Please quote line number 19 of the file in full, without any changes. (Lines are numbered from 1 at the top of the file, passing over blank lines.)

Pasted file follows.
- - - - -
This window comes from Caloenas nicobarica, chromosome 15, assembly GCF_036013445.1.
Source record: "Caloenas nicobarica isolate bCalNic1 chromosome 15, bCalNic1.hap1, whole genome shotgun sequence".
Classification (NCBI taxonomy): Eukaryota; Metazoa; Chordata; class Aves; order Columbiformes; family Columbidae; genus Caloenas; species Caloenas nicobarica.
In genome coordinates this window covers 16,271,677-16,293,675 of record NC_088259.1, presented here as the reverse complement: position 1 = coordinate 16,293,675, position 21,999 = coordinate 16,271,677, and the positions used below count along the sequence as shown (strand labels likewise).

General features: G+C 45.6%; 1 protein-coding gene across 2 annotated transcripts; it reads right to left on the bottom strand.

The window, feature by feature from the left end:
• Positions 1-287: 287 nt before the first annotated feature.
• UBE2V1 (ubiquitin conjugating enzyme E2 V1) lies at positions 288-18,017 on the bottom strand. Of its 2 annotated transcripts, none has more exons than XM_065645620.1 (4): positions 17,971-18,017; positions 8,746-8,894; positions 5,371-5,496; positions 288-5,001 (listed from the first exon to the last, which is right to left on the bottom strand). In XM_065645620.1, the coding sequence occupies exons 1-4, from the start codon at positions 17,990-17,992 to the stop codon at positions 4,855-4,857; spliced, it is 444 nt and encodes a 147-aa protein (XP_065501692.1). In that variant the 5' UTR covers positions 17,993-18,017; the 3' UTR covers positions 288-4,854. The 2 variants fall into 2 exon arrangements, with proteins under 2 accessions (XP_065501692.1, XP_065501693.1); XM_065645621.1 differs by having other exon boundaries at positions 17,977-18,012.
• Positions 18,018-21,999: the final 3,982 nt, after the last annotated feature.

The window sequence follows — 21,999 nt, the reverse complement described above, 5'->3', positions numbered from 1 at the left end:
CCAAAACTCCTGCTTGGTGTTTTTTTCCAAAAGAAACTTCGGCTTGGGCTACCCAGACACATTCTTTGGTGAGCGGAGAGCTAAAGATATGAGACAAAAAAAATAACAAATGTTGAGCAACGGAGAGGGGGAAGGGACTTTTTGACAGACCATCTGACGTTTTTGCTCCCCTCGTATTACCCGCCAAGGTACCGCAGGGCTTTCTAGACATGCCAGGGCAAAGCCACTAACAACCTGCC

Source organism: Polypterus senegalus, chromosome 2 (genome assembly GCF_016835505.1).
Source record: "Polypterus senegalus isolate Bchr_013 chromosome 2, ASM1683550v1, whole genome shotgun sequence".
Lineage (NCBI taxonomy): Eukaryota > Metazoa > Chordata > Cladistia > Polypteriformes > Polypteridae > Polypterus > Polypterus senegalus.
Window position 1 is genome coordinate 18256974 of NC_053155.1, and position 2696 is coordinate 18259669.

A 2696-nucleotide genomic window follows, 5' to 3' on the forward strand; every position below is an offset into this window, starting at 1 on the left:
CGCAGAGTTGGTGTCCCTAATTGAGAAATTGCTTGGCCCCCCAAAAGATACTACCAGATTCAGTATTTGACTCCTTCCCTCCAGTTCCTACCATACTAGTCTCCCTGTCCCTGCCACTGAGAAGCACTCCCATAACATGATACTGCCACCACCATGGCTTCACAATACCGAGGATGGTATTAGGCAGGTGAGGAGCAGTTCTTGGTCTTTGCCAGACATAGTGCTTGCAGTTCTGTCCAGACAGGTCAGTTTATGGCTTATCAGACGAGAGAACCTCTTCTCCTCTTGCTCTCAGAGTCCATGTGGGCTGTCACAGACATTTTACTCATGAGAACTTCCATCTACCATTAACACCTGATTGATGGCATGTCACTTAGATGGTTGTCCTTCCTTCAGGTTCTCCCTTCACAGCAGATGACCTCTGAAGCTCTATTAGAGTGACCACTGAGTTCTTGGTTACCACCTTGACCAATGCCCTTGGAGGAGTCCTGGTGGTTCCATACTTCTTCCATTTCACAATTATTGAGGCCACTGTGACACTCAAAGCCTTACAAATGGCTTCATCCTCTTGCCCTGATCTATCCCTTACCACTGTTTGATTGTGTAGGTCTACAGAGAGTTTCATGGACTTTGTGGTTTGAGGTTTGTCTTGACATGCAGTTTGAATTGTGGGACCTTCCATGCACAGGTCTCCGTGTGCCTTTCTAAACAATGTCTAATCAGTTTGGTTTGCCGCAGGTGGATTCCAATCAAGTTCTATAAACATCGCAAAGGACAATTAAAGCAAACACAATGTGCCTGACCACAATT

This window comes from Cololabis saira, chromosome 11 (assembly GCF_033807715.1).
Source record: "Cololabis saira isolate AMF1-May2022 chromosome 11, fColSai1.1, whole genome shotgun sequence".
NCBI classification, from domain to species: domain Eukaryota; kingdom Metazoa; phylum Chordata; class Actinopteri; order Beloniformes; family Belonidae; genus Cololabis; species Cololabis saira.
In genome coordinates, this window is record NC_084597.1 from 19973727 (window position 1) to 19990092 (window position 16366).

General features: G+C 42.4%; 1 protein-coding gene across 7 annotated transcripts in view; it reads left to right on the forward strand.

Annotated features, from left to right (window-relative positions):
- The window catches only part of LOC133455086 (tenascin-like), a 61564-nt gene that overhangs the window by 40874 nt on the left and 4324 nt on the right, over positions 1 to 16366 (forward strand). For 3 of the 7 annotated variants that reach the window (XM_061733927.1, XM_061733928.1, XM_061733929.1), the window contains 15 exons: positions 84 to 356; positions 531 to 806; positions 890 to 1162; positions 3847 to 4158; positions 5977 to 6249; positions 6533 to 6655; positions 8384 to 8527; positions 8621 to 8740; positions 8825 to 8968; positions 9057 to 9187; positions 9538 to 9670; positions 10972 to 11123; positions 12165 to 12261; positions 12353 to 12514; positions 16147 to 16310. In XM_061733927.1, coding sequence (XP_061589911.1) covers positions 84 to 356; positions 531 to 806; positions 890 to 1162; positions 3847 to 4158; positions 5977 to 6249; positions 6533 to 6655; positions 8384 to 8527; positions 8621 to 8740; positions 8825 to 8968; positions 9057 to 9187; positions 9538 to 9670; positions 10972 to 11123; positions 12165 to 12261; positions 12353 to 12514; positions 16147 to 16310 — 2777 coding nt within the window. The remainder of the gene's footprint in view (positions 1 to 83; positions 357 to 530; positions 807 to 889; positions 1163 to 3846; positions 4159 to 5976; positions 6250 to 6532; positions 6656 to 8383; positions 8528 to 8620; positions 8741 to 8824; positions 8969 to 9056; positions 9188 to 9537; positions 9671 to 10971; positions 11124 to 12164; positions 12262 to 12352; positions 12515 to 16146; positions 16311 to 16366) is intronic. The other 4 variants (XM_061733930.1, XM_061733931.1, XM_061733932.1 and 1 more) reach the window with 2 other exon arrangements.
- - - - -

Source record: "Cololabis saira isolate AMF1-May2022 chromosome 11, fColSai1.1, whole genome shotgun sequence".